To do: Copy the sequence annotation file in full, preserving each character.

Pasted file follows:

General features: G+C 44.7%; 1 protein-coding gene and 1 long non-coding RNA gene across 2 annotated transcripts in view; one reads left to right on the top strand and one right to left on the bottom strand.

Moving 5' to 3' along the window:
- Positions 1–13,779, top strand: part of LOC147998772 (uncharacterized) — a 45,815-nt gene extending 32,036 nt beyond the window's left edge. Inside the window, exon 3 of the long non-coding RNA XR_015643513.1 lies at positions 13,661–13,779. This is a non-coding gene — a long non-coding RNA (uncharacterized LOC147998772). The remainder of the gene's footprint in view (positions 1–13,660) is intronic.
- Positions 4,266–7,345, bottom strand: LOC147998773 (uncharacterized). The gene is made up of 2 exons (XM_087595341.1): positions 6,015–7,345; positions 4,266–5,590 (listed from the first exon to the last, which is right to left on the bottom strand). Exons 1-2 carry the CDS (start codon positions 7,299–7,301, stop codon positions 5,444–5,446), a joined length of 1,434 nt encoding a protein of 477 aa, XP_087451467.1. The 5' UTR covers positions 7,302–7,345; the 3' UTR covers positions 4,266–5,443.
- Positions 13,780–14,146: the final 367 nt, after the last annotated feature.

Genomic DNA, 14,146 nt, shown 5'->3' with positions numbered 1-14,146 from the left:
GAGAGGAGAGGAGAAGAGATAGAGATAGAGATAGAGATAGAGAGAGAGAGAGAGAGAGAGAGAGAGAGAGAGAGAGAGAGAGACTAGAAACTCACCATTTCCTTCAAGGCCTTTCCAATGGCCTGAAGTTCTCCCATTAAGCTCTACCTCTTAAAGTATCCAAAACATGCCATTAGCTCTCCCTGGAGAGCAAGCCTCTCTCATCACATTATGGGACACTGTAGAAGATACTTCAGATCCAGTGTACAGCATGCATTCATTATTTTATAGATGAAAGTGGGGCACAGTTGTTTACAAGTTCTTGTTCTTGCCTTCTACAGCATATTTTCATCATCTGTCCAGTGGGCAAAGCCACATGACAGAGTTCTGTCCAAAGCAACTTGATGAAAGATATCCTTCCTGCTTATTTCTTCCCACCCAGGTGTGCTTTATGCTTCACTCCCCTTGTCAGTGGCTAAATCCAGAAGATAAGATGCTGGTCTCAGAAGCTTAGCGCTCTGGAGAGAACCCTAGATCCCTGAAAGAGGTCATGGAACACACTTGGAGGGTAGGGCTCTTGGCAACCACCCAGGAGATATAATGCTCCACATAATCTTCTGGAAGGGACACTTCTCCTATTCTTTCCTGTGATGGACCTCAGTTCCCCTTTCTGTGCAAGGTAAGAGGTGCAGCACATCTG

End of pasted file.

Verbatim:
General features: G+C 44.7%; 1 protein-coding gene and 1 long non-coding RNA gene across 2 annotated transcripts in view; one reads left to right on the top strand and one right to left on the bottom strand.

Moving 5' to 3' along the window:
- Positions 1–13,779, top strand: part of LOC147998772 (uncharacterized) — a 45,815-nt gene extending 32,036 nt beyond the window's left edge. Inside the window, exon 3 of the long non-coding RNA XR_015643513.1 lies at positions 13,661–13,779. This is a non-coding gene — a long non-coding RNA (uncharacterized LOC147998772). The remainder of the gene's footprint in view (positions 1–13,660) is intronic.
- Positions 4,266–7,345, bottom strand: LOC147998773 (uncharacterized). The gene is made up of 2 exons (XM_087595341.1): positions 6,015–7,345; positions 4,266–5,590 (listed from the first exon to the last, which is right to left on the bottom strand). Exons 1-2 carry the CDS (start codon positions 7,299–7,301, stop codon positions 5,444–5,446), a joined length of 1,434 nt encoding a protein of 477 aa, XP_087451467.1. The 5' UTR covers positions 7,302–7,345; the 3' UTR covers positions 4,266–5,443.
- Positions 13,780–14,146: the final 367 nt, after the last annotated feature.

Genomic DNA, 14,146 nt, shown 5'->3' with positions numbered 1-14,146 from the left:
GAGAGGAGAGGAGAAGAGATAGAGATAGAGATAGAGATAGAGAGAGAGAGAGAGAGAGAGAGAGAGAGAGAGAGAGAGAGAGACTAGAAACTCACCATTTCCTTCAAGGCCTTTCCAATGGCCTGAAGTTCTCCCATTAAGCTCTACCTCTTAAAGTATCCAAAACATGCCATTAGCTCTCCCTGGAGAGCAAGCCTCTCTCATCACATTATGGGACACTGTAGAAGATACTTCAGATCCAGTGTACAGCATGCATTCATTATTTTATAGATGAAAGTGGGGCACAGTTGTTTACAAGTTCTTGTTCTTGCCTTCTACAGCATATTTTCATCATCTGTCCAGTGGGCAAAGCCACATGACAGAGTTCTGTCCAAAGCAACTTGATGAAAGATATCCTTCCTGCTTATTTCTTCCCACCCAGGTGTGCTTTATGCTTCACTCCCCTTGTCAGTGGCTAAATCCAGAAGATAAGATGCTGGTCTCAGAAGCTTAGCGCTCTGGAGAGAACCCTAGATCCCTGAAAGAGGTCATGGAACACACTTGGAGGGTAGGGCTCTTGGCAACCACCCAGGAGATATAATGCTCCACATAATCTTCTGGAAGGGACACTTCTCCTATTCTTTCCTGTGATGGACCTCAGTTCCCCTTTCTGTGCAAGGTAAGAGGTGCAGCACATCTG